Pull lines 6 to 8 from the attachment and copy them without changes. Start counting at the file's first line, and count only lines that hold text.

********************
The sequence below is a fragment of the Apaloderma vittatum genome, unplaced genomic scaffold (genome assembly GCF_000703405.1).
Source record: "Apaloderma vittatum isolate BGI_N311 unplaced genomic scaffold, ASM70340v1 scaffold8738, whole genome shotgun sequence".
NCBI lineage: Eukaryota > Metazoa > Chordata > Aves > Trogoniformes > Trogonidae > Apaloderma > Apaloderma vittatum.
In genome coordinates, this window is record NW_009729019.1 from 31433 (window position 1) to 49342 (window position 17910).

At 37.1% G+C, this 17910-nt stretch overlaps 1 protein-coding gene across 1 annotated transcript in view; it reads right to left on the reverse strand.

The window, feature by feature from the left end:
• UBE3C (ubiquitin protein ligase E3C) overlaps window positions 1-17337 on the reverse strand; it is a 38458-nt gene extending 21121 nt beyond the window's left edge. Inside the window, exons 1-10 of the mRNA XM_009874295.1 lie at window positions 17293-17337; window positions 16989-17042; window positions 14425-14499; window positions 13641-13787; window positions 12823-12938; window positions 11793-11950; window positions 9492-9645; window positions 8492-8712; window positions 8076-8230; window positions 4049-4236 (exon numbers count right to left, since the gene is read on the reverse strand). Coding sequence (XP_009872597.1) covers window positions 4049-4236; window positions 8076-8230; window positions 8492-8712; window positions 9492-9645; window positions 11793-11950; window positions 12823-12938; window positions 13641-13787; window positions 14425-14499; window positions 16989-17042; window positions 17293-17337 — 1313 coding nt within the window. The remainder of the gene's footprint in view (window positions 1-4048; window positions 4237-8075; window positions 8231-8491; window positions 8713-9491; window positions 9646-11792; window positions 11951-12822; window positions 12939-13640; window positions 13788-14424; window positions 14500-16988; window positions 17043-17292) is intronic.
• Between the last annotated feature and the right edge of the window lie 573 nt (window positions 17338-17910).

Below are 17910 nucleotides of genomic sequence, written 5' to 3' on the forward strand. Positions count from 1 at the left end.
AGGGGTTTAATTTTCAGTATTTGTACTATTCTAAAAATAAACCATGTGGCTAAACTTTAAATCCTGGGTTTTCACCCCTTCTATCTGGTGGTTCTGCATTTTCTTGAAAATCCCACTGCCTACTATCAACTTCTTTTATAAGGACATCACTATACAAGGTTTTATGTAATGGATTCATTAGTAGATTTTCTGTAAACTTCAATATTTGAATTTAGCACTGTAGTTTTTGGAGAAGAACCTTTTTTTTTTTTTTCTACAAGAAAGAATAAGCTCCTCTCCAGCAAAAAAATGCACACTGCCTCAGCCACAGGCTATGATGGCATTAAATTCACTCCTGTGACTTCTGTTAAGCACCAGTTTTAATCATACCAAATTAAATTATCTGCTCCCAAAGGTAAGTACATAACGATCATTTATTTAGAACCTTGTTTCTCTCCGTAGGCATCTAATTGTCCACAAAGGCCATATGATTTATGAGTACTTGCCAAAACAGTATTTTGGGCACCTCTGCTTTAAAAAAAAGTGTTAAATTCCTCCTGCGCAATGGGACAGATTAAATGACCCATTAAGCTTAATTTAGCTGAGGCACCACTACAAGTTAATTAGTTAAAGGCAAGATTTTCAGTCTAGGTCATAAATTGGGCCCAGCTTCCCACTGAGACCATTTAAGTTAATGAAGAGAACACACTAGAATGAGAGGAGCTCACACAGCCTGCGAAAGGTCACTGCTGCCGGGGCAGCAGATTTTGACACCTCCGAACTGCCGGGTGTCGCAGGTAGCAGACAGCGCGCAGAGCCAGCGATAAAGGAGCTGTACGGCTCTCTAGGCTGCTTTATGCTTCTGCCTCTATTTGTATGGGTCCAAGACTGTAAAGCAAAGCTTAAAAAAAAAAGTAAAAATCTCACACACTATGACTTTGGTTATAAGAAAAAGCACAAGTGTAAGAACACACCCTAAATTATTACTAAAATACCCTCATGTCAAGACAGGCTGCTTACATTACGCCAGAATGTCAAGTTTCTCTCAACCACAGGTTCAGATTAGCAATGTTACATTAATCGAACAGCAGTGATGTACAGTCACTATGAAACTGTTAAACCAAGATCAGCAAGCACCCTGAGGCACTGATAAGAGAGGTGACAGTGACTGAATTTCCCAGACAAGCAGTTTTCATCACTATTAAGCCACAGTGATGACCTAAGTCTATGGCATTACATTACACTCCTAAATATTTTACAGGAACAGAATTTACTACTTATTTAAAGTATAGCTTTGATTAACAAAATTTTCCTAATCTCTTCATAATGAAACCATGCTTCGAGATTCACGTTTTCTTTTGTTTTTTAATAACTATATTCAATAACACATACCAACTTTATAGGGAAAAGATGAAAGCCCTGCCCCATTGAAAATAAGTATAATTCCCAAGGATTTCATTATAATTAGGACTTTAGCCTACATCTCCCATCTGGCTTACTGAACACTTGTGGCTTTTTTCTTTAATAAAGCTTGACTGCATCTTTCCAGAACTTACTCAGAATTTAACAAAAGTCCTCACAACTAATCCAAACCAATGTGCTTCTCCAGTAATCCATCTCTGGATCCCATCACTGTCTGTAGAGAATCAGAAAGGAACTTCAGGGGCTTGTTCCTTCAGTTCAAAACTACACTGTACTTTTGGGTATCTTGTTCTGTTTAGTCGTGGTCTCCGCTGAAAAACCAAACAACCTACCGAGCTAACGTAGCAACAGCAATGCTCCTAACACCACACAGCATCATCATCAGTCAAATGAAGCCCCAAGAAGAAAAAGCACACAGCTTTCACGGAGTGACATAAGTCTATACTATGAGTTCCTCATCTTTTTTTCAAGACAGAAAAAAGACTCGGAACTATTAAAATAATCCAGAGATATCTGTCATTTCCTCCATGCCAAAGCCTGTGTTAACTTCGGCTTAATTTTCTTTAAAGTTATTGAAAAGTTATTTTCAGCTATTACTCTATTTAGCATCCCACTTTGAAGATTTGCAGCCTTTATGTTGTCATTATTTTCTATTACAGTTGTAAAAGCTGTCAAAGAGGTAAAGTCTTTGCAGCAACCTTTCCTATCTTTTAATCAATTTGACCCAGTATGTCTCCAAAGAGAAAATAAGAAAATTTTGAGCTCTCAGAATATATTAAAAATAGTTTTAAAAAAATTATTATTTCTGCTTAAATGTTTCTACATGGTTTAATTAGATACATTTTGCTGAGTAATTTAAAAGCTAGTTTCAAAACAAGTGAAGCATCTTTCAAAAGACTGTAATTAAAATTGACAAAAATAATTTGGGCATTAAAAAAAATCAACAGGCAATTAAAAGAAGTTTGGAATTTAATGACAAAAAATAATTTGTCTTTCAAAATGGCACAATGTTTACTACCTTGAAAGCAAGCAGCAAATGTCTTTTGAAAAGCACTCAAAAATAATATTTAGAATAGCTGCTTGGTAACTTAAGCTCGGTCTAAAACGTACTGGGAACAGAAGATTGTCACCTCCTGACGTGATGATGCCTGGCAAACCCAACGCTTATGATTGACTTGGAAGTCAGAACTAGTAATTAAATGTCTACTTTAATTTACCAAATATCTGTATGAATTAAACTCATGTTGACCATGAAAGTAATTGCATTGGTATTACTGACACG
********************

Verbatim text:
The window, feature by feature from the left end:
• UBE3C (ubiquitin protein ligase E3C) overlaps window positions 1-17337 on the reverse strand; it is a 38458-nt gene extending 21121 nt beyond the window's left edge. Inside the window, exons 1-10 of the mRNA XM_009874295.1 lie at window positions 17293-17337; window positions 16989-17042; window positions 14425-14499; window positions 13641-13787; window positions 12823-12938; window positions 11793-11950; window positions 9492-9645; window positions 8492-8712; window positions 8076-8230; window positions 4049-4236 (exon numbers count right to left, since the gene is read on the reverse strand). Coding sequence (XP_009872597.1) covers window positions 4049-4236; window positions 8076-8230; window positions 8492-8712; window positions 9492-9645; window positions 11793-11950; window positions 12823-12938; window positions 13641-13787; window positions 14425-14499; window positions 16989-17042; window positions 17293-17337 — 1313 coding nt within the window. The remainder of the gene's footprint in view (window positions 1-4048; window positions 4237-8075; window positions 8231-8491; window positions 8713-9491; window positions 9646-11792; window positions 11951-12822; window positions 12939-13640; window positions 13788-14424; window positions 14500-16988; window positions 17043-17292) is intronic.
• Between the last annotated feature and the right edge of the window lie 573 nt (window positions 17338-17910).